Dylan writ vain but vulnerable

I'm Not There: 135 minutes. Rated: M. Director: Todd Haynes. Starring: Christian Bale, Cate Blanchett, Marcus Carl Franklin, Richard Gere, Heath Ledger, Ben Whishaw, Michelle Williams

I'm Not There A confession: I care nothing for Bob Dylan, for his music or his legend; or for the miles of print and celluloid previously devoted to decoding his lyrics and his life. But this is one strange engrossing biopic. It's a film of such daring originality that it will manage to sustain the interest of fans and non-fans alike — though of course the fans will be rewarded most richly.

Much has been made of Dylan's chameleon quality, his ability to evade categorisation as he's morphed from Jewish Minnesota lad to Greenwich Village folk singer, to the voice of the '60s protest movement, rebellious rocker, and finally, emerging as the eternally-touring musical icon. Along the way Dylan's also acted in films, spent time as a recluse, married and divorced twice, and become a born-again Christian.

Perhaps it's only logical then, that writer-director Todd Haynes (Far From Heaven) has chosen to use six different actors, including one woman and a pre-pubescent African American boy, to portray this kaleidoscopic and inconsistent life. The gifted black boy (Franklin), who claims to be Woody Guthrie, hitches rides on freight trains and carries his banjo on his back.

Then there's charismatic folk singer Jack (Bale) who is later reincarnated as a singing preacher with '70s sideburns. In a seemingly parallel universe there's superstar actor Robbie (Ledger) living out a suburban tragedy with his wife (Charlotte Gainsbourg) and their two daughters. And, in the film's worst misstep, there's an ageing 'Billy the Kid' (Richard Gere) hiding out from Pat Garrett in sepia-toned Hicksville.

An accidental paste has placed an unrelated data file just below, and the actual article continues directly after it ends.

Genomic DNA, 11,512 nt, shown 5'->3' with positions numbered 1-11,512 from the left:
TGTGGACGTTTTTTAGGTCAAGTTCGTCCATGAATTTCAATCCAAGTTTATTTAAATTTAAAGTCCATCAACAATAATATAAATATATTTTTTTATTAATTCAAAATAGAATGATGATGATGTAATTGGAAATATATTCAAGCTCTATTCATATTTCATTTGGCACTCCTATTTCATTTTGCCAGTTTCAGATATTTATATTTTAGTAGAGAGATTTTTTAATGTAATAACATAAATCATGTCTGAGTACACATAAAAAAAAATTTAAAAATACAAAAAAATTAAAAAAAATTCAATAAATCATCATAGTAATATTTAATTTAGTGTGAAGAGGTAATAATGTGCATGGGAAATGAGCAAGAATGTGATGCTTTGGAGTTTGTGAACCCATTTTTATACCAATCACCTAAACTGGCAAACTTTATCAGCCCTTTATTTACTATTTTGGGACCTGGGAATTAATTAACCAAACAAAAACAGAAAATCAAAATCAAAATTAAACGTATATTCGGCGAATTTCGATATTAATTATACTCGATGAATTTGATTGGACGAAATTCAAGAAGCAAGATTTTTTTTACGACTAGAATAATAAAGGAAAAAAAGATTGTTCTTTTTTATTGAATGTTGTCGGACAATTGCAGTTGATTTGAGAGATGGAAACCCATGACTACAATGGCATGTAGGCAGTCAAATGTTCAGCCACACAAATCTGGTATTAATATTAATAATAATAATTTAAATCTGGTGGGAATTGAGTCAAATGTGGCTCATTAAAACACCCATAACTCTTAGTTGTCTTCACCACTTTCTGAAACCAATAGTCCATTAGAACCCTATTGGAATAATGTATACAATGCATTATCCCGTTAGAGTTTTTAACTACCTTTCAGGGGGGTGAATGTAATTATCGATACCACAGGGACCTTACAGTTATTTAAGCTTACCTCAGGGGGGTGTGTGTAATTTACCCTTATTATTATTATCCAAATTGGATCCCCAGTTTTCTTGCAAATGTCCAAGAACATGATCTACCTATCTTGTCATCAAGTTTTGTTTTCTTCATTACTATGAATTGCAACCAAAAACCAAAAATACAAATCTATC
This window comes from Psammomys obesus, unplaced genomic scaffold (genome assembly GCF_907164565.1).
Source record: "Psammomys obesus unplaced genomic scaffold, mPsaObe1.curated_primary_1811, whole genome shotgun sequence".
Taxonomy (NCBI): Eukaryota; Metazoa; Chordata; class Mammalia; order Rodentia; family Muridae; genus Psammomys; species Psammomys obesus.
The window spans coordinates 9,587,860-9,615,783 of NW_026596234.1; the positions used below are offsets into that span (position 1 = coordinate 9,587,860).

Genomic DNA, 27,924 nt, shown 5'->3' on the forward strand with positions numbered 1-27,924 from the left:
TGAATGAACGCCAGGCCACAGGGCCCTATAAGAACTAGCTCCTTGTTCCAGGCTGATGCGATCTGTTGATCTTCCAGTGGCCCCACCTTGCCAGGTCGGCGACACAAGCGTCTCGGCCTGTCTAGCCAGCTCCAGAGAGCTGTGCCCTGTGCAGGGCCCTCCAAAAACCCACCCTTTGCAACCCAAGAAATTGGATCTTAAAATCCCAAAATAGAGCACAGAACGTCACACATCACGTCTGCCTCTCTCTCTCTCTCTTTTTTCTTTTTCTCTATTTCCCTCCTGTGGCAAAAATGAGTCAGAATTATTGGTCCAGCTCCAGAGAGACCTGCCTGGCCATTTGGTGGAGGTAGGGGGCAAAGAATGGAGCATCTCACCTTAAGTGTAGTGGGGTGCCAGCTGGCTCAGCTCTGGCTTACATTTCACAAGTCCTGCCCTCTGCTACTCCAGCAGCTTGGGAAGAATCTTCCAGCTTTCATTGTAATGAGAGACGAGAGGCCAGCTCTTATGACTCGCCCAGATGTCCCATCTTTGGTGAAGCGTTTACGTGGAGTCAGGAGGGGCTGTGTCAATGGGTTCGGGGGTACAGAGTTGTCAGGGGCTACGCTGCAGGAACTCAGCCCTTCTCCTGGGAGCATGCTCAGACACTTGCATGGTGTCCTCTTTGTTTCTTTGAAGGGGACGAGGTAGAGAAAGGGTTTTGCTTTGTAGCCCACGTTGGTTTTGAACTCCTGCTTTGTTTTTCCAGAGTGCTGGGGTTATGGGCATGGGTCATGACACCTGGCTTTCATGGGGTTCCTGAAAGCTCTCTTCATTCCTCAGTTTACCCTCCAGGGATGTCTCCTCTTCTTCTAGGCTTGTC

The most recognisable Dylan however, is the drug-nervy waifish superstar Jude, played with breathtaking skill by Cate Blanchett. This Dylan mumbles a mix of profundity and mundanity, and flirts with an Edie Sedgwick lookalike (Michelle Williams). He's caught rolling around in the grass with the Beatles, and waving at Allen Ginsberg, but he's run from a BBC journalist who's constantly attempting to interview him.

This Dylan is infuriating. Hollow, vain and abusive. But also vulnerable and pitiable; an angry animal pacing his cage.

Filmed with Dylan's blessing — and full access to his music — I'm Not There is a playful patchwork of styles and stories that almost always hangs together. As a comment on art, fame and celebrity in the 20th century it's sly and illuminating.

As a comment on Dylan himself, well, the title says it all. He's not there. But what does it say about us that we keep so desperately looking for him? All we can ever grab hold of is his music, and, whether you like it or not, that endures.

Rochelle SiemienowiczRochelle Siemienowicz is the films editor for The Big Issue Australia. She has a PhD in Philosophy and Cultural Inquiry with a focus on Australian cinema and globalisation. Rochelle blogs at www.itsbetterinthedark.blogspot.com.




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